|1988 to 1990||
Member of the Allergy and Immunology Study Section, Division of Research Grants, National Institutes of Health
Gairdner Foundation International Award
Table of Contents
Grew up in Pittsburgh, second of five children. Father a civil engineer, mother an architect. Drifted into science. Double Helix. Merv Griffin show. Scientific discovery exciting. Made chlorine gas with chemistry set. Biology teacher, Michael Tomko, in high school. Worldly Philosophers, biographies of economists. Used Junior Achievement experience in interview for college.
Matriculated at Johns Hopkins University. Found biology interesting; liked lab work. Entered Peter Johnson's synthetic organic chemistry lab. Johnson enthusiastic and hands-on. Switched to biology as more interesting; chemistry a kind of "guessing game," while biology had "deeper purpose," answering important questions. National Science Foundation summer project in Alsoph Corwin's lab. Transfer scanning electron microscope in Michael Beer's lab, sequencing DNA. Sequencing important, not investigated by James Watson and Francis Crick. Hopkins known for membrane biologists: Saul Roseman, Michael Harrington, Maurice Bessman. Gerald Rubin and Allan Spradling at Carnegie Institution next door to Hopkins doing molecular biology. Trip to Europe.
Hopkins advisors said to take physical chemistry. Poland's class on macromolecules. Wanted to interface study of DNA with classical genetics studies. Accepted postdoc at California Institute of Technology. Max Delbrück. James Bonner. Edward Lewis' Drosophila lab. Hated flies; found Lewis distant, hard to understand. Went to Eric Davidson's lab. Davidson's personality, outside interests. Worked with Glen Galau and William Klein. Exceedingly critical atmosphere. Interesting work in Ronald Konopka's lab but chose Leroy Hood's lab instead. Philip Early and beginnings of molecular biology. Molecular immunology; Thomas Maniatis. Mammalian cloning. Antibody diversity. First mouse genomic library. Fencing as preparation for science. Davis's approach to science.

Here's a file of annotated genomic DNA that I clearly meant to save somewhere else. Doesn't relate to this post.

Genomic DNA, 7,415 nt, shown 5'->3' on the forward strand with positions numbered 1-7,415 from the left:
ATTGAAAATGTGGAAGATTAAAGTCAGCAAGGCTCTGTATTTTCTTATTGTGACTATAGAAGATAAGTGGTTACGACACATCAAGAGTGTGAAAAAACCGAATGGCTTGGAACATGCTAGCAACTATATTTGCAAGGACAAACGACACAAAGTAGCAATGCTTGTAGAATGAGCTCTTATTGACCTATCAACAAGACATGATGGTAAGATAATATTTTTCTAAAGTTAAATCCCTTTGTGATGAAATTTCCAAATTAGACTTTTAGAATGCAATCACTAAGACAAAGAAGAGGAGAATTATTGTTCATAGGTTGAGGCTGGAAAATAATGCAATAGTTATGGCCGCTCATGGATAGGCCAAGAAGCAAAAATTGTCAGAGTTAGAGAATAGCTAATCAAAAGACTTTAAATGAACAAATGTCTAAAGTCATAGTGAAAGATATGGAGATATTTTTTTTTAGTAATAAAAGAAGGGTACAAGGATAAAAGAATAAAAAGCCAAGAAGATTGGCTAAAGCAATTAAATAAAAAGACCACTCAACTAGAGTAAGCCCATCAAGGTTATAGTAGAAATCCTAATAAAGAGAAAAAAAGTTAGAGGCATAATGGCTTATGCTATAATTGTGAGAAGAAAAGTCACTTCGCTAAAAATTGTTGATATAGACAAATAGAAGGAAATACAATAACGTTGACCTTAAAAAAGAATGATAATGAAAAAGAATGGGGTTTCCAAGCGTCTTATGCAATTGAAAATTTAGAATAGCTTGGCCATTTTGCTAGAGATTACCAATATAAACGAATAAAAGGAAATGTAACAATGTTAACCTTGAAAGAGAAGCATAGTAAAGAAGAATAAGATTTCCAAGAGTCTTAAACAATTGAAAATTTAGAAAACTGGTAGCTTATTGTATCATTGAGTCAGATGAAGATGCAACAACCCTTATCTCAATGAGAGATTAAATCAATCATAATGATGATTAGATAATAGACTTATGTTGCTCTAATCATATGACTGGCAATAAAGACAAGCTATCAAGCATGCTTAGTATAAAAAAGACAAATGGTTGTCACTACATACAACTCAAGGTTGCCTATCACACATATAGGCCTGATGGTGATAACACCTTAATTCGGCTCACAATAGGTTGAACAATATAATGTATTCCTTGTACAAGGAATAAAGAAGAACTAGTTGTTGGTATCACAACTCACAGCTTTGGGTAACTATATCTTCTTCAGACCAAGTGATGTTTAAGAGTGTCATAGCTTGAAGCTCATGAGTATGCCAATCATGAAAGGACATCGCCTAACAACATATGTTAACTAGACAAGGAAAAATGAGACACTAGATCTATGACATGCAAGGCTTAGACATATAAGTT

William Paul's lab. Did not want to clone lymphokines. Finding difference in gene expression. Immunoglobulin issues already solved. Designed general technology to get at genes expressed at very low level. Major histocompatibility genes boring; people still working on them ten years later. Medawar quotation again: work on important problems. Ronald Schwartz and T-cell receptors. T-cell receptors work ongoing; important for immunology. Transgenics.
Still works in lab sometimes. Believes good scientists must be good in lab to keep up with new technology, get new insights. Maniatis and Hood really understood how things work and could teach others. His lab heading to biochemistry about T-cells. Trying to engineer expression of membrane proteins in soluble form. Tried to teach himself protein chemistry, what he considers last part of T-cell recognition. Fencing techniques applied to science. Economy and essence of fencing lead to devastation of enemy. Susumu Tonegawa also a samurai in science.